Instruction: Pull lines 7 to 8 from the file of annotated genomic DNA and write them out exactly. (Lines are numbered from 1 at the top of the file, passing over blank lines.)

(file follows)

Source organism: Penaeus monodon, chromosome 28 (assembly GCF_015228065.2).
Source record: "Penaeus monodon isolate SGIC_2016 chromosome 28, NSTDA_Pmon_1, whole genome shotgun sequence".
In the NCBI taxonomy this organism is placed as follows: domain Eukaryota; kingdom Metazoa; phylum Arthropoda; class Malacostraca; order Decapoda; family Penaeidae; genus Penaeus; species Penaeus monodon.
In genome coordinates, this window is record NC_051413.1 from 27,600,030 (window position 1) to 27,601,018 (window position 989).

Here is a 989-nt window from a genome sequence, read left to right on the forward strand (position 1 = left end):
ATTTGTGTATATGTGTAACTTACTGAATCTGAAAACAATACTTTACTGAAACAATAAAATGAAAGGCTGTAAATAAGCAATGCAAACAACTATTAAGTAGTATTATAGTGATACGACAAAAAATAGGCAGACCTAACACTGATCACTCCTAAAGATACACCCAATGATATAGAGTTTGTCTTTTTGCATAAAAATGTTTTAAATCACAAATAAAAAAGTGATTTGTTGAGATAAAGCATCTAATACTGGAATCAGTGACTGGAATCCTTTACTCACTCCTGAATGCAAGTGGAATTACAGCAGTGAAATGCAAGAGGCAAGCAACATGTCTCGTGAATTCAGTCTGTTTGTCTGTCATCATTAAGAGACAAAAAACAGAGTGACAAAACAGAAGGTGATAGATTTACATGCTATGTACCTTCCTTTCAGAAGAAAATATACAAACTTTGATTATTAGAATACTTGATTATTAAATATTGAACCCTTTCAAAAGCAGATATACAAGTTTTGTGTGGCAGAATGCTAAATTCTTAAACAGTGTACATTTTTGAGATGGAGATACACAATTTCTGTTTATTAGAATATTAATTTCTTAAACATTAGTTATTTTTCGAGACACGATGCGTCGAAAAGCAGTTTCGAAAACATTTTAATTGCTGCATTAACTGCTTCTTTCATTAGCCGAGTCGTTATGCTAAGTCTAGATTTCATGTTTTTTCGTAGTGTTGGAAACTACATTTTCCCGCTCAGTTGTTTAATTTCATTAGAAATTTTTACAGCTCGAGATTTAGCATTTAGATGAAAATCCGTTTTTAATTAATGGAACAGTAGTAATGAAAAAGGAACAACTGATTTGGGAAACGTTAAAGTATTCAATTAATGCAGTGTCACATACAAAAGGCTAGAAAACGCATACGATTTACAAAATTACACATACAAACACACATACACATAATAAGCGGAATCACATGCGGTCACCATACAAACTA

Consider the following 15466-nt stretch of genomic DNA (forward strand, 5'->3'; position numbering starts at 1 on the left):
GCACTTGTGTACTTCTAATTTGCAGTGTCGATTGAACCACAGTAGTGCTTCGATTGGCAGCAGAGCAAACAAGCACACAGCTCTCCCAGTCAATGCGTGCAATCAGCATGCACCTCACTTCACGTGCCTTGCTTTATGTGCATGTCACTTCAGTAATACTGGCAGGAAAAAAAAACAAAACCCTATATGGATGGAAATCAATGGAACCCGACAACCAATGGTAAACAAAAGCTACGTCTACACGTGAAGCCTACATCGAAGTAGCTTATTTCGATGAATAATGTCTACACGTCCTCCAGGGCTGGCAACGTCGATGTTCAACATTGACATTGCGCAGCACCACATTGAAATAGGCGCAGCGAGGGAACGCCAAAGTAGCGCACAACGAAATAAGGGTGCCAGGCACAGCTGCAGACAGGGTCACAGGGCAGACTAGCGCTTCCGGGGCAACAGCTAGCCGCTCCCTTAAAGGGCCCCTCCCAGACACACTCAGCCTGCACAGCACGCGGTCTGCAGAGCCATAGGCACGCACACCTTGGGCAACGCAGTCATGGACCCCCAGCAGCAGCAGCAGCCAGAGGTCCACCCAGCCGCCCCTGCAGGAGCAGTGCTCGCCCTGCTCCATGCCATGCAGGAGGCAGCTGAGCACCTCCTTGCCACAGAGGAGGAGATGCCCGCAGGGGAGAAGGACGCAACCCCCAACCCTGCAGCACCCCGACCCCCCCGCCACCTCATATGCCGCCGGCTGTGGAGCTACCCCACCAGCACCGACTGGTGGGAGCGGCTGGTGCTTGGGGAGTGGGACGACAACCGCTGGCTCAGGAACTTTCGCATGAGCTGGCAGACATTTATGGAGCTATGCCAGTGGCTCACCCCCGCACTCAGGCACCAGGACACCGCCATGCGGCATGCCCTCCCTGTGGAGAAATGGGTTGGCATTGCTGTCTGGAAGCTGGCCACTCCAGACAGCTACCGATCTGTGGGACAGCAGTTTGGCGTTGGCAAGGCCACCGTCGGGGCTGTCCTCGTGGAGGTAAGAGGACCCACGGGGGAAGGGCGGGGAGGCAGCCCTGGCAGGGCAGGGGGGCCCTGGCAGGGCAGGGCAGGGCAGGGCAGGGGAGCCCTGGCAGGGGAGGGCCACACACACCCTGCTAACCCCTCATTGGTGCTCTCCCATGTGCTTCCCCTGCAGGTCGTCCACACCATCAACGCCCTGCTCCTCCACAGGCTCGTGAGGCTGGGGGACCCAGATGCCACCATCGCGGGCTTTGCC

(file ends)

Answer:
Consider the following 15466-nt stretch of genomic DNA (forward strand, 5'->3'; position numbering starts at 1 on the left):
GCACTTGTGTACTTCTAATTTGCAGTGTCGATTGAACCACAGTAGTGCTTCGATTGGCAGCAGAGCAAACAAGCACACAGCTCTCCCAGTCAATGCGTGCAATCAGCATGCACCTCACTTCACGTGCCTTGCTTTATGTGCATGTCACTTCAGTAATACTGGCAGGAAAAAAAAACAAAACCCTATATGGATGGAAATCAATGGAACCCGACAACCAATGGTAAACAAAAGCTACGTCTACACGTGAAGCCTACATCGAAGTAGCTTATTTCGATGAATAATGTCTACACGTCCTCCAGGGCTGGCAACGTCGATGTTCAACATTGACATTGCGCAGCACCACATTGAAATAGGCGCAGCGAGGGAACGCCAAAGTAGCGCACAACGAAATAAGGGTGCCAGGCACAGCTGCAGACAGGGTCACAGGGCAGACTAGCGCTTCCGGGGCAACAGCTAGCCGCTCCCTTAAAGGGCCCCTCCCAGACACACTCAGCCTGCACAGCACGCGGTCTGCAGAGCCATAGGCACGCACACCTTGGGCAACGCAGTCATGGACCCCCAGCAGCAGCAGCAGCCAGAGGTCCACCCAGCCGCCCCTGCAGGAGCAGTGCTCGCCCTGCTCCATGCCATGCAGGAGGCAGCTGAGCACCTCCTTGCCACAGAGGAGGAGATGCCCGCAGGGGAGAAGGACGCAACCCCCAACCCTGCAGCACCCCGACCCCCCCGCCACCTCATATGCCGCCGGCTGTGGAGCTACCCCACCAGCACCGACTGGTGGGAGCGGCTGGTGCTTGGGGAGTGGGACGACAACCGCTGGCTCAGGAACTTTCGCATGAGCTGGCAGACATTTATGGAGCTATGCCAGTGGCTCACCCCCGCACTCAGGCACCAGGACACCGCCATGCGGCATGCCCTCCCTGTGGAGAAATGGGTTGGCATTGCTGTCTGGAAGCTGGCCACTCCAGACAGCTACCGATCTGTGGGACAGCAGTTTGGCGTTGGCAAGGCCACCGTCGGGGCTGTCCTCGTGGAGGTAAGAGGACCCACGGGGGAAGGGCGGGGAGGCAGCCCTGGCAGGGCAGGGGGGCCCTGGCAGGGCAGGGCAGGGCAGGGCAGGGGAGCCCTGGCAGGGGAGGGCCACACACACCCTGCTAACCCCTCATTGGTGCTCTCCCATGTGCTTCCCCTGCAGGTCGTCCACACCATCAACGCCCTGCTCCTCCACAGGCTCGTGAGGCTGGGGGACCCAGATGCCACCATCGCGGGCTTTGCC